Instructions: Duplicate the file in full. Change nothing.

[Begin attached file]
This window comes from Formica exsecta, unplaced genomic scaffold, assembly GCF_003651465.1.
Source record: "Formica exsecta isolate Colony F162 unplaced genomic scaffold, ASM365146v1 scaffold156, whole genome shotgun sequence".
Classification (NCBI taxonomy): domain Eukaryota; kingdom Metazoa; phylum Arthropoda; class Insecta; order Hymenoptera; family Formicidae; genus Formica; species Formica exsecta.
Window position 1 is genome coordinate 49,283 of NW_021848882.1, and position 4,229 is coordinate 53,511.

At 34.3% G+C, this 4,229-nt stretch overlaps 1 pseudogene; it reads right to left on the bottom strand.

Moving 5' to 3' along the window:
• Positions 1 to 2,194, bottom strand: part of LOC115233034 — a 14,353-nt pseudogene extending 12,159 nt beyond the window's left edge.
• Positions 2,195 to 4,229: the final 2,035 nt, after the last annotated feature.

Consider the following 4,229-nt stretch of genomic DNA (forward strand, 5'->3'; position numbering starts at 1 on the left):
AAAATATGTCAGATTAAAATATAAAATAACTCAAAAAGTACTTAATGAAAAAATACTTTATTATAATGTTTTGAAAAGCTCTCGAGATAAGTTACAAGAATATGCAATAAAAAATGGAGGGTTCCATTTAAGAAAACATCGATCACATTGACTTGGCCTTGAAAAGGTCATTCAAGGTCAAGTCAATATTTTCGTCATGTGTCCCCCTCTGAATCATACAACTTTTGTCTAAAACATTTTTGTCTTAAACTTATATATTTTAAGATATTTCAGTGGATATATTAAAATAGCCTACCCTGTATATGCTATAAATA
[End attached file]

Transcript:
This window comes from Formica exsecta, unplaced genomic scaffold, assembly GCF_003651465.1.
Source record: "Formica exsecta isolate Colony F162 unplaced genomic scaffold, ASM365146v1 scaffold156, whole genome shotgun sequence".
Classification (NCBI taxonomy): domain Eukaryota; kingdom Metazoa; phylum Arthropoda; class Insecta; order Hymenoptera; family Formicidae; genus Formica; species Formica exsecta.
Window position 1 is genome coordinate 49,283 of NW_021848882.1, and position 4,229 is coordinate 53,511.

At 34.3% G+C, this 4,229-nt stretch overlaps 1 pseudogene; it reads right to left on the bottom strand.

Moving 5' to 3' along the window:
• Positions 1 to 2,194, bottom strand: part of LOC115233034 — a 14,353-nt pseudogene extending 12,159 nt beyond the window's left edge.
• Positions 2,195 to 4,229: the final 2,035 nt, after the last annotated feature.

Consider the following 4,229-nt stretch of genomic DNA (forward strand, 5'->3'; position numbering starts at 1 on the left):
AAAATATGTCAGATTAAAATATAAAATAACTCAAAAAGTACTTAATGAAAAAATACTTTATTATAATGTTTTGAAAAGCTCTCGAGATAAGTTACAAGAATATGCAATAAAAAATGGAGGGTTCCATTTAAGAAAACATCGATCACATTGACTTGGCCTTGAAAAGGTCATTCAAGGTCAAGTCAATATTTTCGTCATGTGTCCCCCTCTGAATCATACAACTTTTGTCTAAAACATTTTTGTCTTAAACTTATATATTTTAAGATATTTCAGTGGATATATTAAAATAGCCTACCCTGTATATGCTATAAATA